Thursday, September 4, 2008
Posted by D. Daniel Sokol
Yuliya Bolotova (University of Idaho Agricultural Economics and Rural Sociology), John Connor (Purdue University Agricultural and Applied Economics), and Douglas J. Miller (University of Missouri Economics) have developed some insights on Factors Influencing the Magnitude of Cartel Overcharges:. An Empirical Analysis of the US Market.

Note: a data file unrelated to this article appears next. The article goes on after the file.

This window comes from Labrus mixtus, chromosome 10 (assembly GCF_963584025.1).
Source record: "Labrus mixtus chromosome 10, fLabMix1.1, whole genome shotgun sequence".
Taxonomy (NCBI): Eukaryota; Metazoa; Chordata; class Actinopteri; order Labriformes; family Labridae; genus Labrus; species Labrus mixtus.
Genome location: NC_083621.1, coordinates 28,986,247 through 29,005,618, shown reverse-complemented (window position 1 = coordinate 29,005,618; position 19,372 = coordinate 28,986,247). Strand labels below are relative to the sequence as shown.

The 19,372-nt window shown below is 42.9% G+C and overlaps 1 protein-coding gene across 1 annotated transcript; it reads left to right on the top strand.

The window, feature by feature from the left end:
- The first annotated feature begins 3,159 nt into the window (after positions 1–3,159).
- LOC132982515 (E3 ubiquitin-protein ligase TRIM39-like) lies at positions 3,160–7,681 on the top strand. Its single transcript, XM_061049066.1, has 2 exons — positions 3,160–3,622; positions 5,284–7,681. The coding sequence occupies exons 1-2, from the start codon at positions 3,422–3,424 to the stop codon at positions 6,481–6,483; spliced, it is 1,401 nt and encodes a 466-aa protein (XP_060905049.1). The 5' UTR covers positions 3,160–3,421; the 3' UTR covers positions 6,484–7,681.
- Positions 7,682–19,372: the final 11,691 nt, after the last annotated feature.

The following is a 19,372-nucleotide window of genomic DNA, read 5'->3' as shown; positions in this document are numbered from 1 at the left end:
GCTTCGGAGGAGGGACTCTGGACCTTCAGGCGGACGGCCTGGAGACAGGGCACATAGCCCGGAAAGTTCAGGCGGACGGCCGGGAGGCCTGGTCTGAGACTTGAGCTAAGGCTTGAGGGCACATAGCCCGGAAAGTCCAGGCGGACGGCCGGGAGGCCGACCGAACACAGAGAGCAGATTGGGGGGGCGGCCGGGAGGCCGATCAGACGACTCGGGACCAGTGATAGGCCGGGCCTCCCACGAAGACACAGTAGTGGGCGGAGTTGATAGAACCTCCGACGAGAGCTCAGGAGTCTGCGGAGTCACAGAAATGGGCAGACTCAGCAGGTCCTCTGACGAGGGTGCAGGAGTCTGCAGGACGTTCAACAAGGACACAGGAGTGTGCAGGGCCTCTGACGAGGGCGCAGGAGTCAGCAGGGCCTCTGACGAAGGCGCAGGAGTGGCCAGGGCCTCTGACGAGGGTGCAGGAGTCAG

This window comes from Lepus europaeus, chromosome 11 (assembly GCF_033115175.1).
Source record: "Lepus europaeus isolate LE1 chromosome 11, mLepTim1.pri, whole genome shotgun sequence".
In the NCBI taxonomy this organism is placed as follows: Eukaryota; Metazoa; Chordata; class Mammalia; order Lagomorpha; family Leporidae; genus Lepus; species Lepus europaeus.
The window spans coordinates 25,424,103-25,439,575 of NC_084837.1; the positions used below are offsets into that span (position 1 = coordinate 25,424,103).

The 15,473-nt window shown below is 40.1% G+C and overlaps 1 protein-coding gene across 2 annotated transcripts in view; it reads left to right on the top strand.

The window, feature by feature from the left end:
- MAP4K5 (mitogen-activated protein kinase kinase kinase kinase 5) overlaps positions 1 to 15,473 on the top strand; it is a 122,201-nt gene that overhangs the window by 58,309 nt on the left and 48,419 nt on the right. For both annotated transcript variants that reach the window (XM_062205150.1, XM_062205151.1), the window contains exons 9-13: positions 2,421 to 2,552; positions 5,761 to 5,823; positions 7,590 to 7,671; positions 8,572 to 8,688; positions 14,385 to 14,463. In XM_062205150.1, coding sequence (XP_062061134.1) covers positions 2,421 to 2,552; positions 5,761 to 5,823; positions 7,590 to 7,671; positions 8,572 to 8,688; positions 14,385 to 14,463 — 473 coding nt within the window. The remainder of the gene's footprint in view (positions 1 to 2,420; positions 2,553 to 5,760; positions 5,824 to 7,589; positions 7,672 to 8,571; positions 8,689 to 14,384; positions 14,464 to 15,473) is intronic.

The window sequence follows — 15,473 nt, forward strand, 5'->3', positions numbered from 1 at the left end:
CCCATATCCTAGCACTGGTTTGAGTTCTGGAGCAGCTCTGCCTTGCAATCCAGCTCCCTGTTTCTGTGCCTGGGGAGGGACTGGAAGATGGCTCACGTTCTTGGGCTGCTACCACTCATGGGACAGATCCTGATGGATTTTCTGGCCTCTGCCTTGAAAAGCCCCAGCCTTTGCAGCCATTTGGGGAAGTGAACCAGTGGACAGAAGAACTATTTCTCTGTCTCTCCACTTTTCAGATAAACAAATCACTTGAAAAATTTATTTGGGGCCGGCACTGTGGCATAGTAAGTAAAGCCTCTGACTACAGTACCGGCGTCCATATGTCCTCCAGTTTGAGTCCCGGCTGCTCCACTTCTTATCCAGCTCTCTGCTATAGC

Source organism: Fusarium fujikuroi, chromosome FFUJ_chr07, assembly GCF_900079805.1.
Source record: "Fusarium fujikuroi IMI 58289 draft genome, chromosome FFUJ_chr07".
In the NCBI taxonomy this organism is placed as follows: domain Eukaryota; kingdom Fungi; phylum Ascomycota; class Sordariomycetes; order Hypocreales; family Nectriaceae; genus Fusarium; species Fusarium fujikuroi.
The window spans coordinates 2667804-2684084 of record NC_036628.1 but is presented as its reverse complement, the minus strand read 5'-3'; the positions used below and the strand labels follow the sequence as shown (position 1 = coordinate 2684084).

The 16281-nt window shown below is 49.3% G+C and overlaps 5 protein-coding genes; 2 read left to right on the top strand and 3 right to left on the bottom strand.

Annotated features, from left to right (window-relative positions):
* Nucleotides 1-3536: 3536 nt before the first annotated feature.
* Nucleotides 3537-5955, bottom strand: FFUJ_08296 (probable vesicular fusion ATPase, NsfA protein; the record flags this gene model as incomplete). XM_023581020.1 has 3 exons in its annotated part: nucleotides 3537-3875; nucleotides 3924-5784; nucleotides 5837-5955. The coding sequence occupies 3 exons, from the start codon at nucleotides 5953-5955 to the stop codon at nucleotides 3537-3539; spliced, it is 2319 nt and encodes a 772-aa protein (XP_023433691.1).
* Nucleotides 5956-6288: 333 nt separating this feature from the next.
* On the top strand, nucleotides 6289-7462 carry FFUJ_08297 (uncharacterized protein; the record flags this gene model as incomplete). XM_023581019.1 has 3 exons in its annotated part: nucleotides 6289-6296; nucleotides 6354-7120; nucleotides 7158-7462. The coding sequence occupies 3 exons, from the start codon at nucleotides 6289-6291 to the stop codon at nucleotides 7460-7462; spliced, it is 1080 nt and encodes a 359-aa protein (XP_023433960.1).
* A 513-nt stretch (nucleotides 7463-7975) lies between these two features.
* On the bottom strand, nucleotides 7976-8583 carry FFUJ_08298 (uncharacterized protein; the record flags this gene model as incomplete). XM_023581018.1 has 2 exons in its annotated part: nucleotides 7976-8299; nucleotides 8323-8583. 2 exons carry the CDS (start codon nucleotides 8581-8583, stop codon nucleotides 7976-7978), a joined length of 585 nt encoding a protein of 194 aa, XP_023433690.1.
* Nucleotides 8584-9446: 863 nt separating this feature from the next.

ABSTRACT: Using the overcharge estimates for 333 cartel episodes, we evaluate the effect of cartel characteristics and changes in the market and legal environment on the magnitude of overcharges imposed by private cartels in the United States and other geographic markets as early as the eighteenth century. The median overcharge attained by cartels represented in our sample is 18 percent of selling price. International cartels imposed higher overcharges than domestic cartels. Longer cartel episodes generated higher overcharges. Overcharges achieved in the United States and European markets were lower than overcharges imposed in the Asian markets and in the rest of the world. Overcharges tended to decline as antitrust enforcement became stricter. Higher overcharges were associated with markets where cartels had high market shares and with markets characterized by high levels of fixed costs.